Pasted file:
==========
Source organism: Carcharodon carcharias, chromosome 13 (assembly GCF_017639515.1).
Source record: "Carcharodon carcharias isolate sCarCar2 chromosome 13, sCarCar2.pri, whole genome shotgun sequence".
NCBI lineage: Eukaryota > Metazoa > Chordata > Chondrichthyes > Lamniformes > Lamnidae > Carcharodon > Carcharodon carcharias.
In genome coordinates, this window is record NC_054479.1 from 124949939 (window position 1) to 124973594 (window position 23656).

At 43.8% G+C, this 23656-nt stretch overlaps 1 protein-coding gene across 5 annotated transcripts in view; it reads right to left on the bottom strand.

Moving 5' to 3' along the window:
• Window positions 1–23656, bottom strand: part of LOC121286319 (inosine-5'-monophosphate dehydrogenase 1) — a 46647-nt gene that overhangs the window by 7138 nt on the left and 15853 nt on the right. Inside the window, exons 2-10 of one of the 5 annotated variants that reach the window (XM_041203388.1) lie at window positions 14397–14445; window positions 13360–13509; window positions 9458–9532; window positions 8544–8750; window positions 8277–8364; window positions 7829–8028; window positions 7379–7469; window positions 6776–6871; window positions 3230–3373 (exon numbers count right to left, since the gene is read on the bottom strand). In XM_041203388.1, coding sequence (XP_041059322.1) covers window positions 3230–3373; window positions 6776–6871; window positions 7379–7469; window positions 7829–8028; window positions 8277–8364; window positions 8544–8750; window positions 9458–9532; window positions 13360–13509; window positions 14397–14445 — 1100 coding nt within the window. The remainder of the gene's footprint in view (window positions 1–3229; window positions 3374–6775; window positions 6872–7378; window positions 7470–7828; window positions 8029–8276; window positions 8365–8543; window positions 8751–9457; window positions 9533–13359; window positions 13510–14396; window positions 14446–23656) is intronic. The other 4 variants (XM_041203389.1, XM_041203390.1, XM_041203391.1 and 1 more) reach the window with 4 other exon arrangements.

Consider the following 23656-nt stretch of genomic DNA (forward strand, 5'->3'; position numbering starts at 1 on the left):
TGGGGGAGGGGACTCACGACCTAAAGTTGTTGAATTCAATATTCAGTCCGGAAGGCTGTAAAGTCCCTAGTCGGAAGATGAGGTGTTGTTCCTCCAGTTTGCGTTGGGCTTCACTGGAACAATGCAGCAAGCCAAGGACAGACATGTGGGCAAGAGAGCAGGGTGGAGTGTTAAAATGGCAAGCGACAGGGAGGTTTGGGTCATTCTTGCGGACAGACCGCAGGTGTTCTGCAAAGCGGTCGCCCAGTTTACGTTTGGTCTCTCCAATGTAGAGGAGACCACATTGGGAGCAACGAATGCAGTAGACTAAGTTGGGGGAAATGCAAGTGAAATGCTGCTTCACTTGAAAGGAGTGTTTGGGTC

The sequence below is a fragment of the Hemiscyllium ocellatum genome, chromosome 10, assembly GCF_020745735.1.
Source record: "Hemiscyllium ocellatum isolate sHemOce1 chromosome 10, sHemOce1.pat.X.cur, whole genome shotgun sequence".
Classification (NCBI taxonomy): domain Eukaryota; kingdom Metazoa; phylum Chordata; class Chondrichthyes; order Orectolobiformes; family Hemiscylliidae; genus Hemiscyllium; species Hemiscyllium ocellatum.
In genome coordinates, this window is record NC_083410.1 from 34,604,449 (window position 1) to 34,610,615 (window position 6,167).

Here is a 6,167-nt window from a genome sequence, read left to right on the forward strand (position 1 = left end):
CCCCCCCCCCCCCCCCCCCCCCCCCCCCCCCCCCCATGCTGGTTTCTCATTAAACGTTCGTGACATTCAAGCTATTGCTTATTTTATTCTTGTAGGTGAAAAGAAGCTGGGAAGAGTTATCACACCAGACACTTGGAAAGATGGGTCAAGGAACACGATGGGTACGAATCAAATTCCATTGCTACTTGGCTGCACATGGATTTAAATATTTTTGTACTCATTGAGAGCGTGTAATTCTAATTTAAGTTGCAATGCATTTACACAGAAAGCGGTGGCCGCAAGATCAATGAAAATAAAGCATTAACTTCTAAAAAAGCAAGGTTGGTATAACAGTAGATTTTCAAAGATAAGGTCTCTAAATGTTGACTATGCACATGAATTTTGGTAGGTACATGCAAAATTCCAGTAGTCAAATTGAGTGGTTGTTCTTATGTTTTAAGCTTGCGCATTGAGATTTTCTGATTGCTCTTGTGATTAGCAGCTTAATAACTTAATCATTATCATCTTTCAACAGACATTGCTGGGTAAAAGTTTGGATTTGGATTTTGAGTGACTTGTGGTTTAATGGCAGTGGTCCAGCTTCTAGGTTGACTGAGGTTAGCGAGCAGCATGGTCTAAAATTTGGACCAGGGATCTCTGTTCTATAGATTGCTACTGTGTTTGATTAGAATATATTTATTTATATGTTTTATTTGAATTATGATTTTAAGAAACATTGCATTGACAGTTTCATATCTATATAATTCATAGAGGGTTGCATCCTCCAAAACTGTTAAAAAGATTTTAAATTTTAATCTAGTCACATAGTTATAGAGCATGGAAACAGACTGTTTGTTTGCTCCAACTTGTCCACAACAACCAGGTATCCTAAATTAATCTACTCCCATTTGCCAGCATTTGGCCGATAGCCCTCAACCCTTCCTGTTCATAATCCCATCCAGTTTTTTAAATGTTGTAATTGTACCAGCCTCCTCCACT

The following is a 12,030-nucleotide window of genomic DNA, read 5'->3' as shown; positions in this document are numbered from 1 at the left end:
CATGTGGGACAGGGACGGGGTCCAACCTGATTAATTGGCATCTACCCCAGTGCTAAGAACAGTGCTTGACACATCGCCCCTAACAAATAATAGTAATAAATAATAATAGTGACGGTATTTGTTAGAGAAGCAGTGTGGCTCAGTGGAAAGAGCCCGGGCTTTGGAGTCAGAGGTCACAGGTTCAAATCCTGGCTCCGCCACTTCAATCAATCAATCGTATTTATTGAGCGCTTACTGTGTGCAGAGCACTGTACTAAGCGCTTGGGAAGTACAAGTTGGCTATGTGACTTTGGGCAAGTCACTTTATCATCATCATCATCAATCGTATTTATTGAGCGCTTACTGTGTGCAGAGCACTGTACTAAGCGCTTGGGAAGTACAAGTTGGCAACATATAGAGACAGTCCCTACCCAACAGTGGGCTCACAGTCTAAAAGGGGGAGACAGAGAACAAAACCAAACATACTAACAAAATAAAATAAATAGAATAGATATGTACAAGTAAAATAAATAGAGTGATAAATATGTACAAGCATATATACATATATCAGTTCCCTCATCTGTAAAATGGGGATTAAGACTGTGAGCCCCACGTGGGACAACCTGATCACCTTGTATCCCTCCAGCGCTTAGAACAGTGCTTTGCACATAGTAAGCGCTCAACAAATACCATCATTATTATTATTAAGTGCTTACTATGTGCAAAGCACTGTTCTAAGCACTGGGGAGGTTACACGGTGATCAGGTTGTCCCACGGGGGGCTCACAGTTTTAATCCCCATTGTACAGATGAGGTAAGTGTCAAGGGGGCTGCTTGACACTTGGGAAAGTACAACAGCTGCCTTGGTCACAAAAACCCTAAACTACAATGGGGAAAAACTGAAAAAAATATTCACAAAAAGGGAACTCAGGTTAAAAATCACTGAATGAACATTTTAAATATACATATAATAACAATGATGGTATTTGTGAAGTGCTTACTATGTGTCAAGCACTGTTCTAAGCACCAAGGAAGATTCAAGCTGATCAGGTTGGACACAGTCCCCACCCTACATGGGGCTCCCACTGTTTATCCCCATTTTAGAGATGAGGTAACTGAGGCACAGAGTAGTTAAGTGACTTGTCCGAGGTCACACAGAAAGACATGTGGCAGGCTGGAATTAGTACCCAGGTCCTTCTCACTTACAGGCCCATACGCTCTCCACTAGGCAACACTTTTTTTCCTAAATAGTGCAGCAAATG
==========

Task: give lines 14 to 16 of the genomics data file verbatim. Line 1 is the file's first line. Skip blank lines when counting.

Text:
Here is a 6,167-nt window from a genome sequence, read left to right on the forward strand (position 1 = left end):
CCCCCCCCCCCCCCCCCCCCCCCCCCCCCCCCCCCATGCTGGTTTCTCATTAAACGTTCGTGACATTCAAGCTATTGCTTATTTTATTCTTGTAGGTGAAAAGAAGCTGGGAAGAGTTATCACACCAGACACTTGGAAAGATGGGTCAAGGAACACGATGGGTACGAATCAAATTCCATTGCTACTTGGCTGCACATGGATTTAAATATTTTTGTACTCATTGAGAGCGTGTAATTCTAATTTAAGTTGCAATGCATTTACACAGAAAGCGGTGGCCGCAAGATCAATGAAAATAAAGCATTAACTTCTAAAAAAGCAAGGTTGGTATAACAGTAGATTTTCAAAGATAAGGTCTCTAAATGTTGACTATGCACATGAATTTTGGTAGGTACATGCAAAATTCCAGTAGTCAAATTGAGTGGTTGTTCTTATGTTTTAAGCTTGCGCATTGAGATTTTCTGATTGCTCTTGTGATTAGCAGCTTAATAACTTAATCATTATCATCTTTCAACAGACATTGCTGGGTAAAAGTTTGGATTTGGATTTTGAGTGACTTGTGGTTTAATGGCAGTGGTCCAGCTTCTAGGTTGACTGAGGTTAGCGAGCAGCATGGTCTAAAATTTGGACCAGGGATCTCTGTTCTATAGATTGCTACTGTGTTTGATTAGAATATATTTATTTATATGTTTTATTTGAATTATGATTTTAAGAAACATTGCATTGACAGTTTCATATCTATATAATTCATAGAGGGTTGCATCCTCCAAAACTGTTAAAAAGATTTTAAATTTTAATCTAGTCACATAGTTATAGAGCATGGAAACAGACTGTTTGTTTGCTCCAACTTGTCCACAACAACCAGGTATCCTAAATTAATCTACTCCCATTTGCCAGCATTTGGCCGATAGCCCTCAACCCTTCCTGTTCATAATCCCATCCAGTTTTTTAAATGTTGTAATTGTACCAGCCTCCTCCACT

The following is a 12,030-nucleotide window of genomic DNA, read 5'->3' as shown; positions in this document are numbered from 1 at the left end: